Posted on January 3, 2014
The weekend after Christmas, I met up with a lovely family for portraits downtown.
They were running a few minutes late, so I had an ideal unexpected block of time to try my hand at street photography. It’s one of my favorite genres, but due to time constraints, I have virtually no experience with it.
However, I needed to stay in one place so I’d know when the family arrived, so my challenge was to shoot from a static position.
I think serendipitously being in that situation led me to notice the traffic and vibe on King in a way that I’m not sure I have in a long time. I wasn’t attempting to anticipate or frame moments or being proactive about composition; I just photographed whatever happened by and looked unique or interesting.
It was a great way to spend 7 minutes.
Here, the woman in the scarf walked out of the door and called, “I was told to grab the woman in the red sweater?”
I couldn’t understand the context of their conversation thereafter but thought it was a wonderfully Charleston vignette.
Posted on October 31, 2013
Here’s our Haunted Tree pumpkin. He won’t win any awards for execution, but he makes me happy. I have this stubborn *thing*-I insist on dreaming up original (to me) designs and freehand carving them with nothing more than a steak knife. None of this stencil and tiny electric saw business for me. (Although that method makes some jaw-dropping art, for sure.)
I don’t know if I’ll take out the real camera or not today, but I’m sure I’ll Instagram a few shots of our evening.
Have a great one, y’all!
Posted on September 4, 2013
It’s a huge thing, to leave your kid in the mountains without knowing a soul.
As soon as we put his things in his cabin, he disappeared over the rocks and down the hill, shoeless, like a billy goat.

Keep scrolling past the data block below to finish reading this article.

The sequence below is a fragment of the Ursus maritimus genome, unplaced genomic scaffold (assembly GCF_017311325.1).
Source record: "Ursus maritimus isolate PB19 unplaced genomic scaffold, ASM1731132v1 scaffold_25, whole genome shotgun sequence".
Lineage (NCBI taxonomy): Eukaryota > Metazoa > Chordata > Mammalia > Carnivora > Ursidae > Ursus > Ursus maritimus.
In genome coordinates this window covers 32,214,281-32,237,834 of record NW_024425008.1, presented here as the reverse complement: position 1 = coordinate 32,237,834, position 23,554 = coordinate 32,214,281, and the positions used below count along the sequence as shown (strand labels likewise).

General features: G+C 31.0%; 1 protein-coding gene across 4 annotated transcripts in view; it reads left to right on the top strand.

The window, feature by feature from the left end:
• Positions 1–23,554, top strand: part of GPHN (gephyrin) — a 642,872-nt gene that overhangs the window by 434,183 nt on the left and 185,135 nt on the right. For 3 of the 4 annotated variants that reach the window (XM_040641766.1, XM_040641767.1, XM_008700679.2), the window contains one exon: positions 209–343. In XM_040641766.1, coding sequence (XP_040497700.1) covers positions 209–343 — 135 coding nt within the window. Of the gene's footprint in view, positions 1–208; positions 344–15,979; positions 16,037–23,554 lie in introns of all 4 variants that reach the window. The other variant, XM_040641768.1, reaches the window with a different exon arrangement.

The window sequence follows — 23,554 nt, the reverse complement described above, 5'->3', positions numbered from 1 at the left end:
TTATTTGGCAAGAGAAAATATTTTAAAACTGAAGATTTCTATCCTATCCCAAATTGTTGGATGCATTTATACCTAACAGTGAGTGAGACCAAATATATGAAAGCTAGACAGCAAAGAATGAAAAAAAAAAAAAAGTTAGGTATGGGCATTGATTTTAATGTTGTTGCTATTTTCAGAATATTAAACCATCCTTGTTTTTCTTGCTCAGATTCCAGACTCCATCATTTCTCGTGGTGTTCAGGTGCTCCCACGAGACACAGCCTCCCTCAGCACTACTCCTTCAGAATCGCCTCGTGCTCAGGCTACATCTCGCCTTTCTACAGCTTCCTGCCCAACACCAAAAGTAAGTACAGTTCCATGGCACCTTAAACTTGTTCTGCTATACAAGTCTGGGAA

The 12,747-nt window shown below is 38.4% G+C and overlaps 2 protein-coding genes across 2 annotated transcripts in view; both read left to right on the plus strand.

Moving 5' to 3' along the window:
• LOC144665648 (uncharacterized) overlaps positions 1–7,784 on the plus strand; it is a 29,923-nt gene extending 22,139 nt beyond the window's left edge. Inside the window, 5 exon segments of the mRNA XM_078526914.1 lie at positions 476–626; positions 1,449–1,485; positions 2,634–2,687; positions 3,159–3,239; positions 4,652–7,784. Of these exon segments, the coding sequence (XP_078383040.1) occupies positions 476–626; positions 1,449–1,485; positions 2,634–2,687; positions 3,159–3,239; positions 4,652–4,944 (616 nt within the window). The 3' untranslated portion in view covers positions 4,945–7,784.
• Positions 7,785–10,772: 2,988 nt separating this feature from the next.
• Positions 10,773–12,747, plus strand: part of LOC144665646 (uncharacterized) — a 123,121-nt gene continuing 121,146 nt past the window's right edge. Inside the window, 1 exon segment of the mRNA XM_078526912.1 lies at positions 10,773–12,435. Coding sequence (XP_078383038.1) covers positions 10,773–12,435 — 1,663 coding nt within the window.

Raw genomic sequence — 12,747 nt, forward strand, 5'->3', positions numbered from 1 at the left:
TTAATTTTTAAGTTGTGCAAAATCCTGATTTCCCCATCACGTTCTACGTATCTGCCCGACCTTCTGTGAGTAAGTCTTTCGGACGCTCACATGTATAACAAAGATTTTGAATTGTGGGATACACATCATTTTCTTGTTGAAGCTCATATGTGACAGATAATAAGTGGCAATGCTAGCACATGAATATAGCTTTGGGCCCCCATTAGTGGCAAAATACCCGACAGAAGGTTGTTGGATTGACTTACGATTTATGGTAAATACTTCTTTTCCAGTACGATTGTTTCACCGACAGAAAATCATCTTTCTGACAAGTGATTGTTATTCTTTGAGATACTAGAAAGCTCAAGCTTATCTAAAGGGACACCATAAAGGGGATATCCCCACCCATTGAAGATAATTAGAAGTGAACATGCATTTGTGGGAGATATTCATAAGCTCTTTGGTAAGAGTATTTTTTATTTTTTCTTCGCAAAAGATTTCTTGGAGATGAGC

So I knew he was going to be just fine. But the way he hugged me when we left told me he was nervous.
Charles kept eyeing me on the way back down the mountain, saying, “Are you OK? How are you doing?”
And I was completely OK.
I mean, there were horses, a welcome llama, and a giant slip and slide that runs down the hill into the lake. How could I not be thrilled for him?
And then the week ended, and we were on our way back up the mountain, and about 5 minutes away from the camp, eager to see our boy, and I burst into tears.
The hubs gave me The Baffled Look (I’m not a weepy type person), and I said, “I just…I’m just so ha-ha-haaappy for him, and it’s so sp-sp-eeecial up here, and now he’s going back to ordinary boring home, and I’m not ready for his life to not be spe-eeecial anymore, not quite yet. Sniffle sniff sob.”
Moms can be kind of nuts.
Happy fall, y’all!
Posted on June 11, 2013
First, a few updates.
As usual, I post new images as I’m editing on my Facebook business page, so please head on over there to see my most current work!
I’ve also had work featured on a few blogs lately and wanted to link to those. Almost all of the images featured have not yet appeared on my blog, so be sure to check them all out!
The Wedding Row featured Kate and Blake’s gorgeous Boone Hall Plantation engagement session here
Red Dirt bride, a blog for rustic wedding inspiration based in Oklahoma, featured Jenna and Michael’s lovely Alhambra Hall wedding with DIY accents here.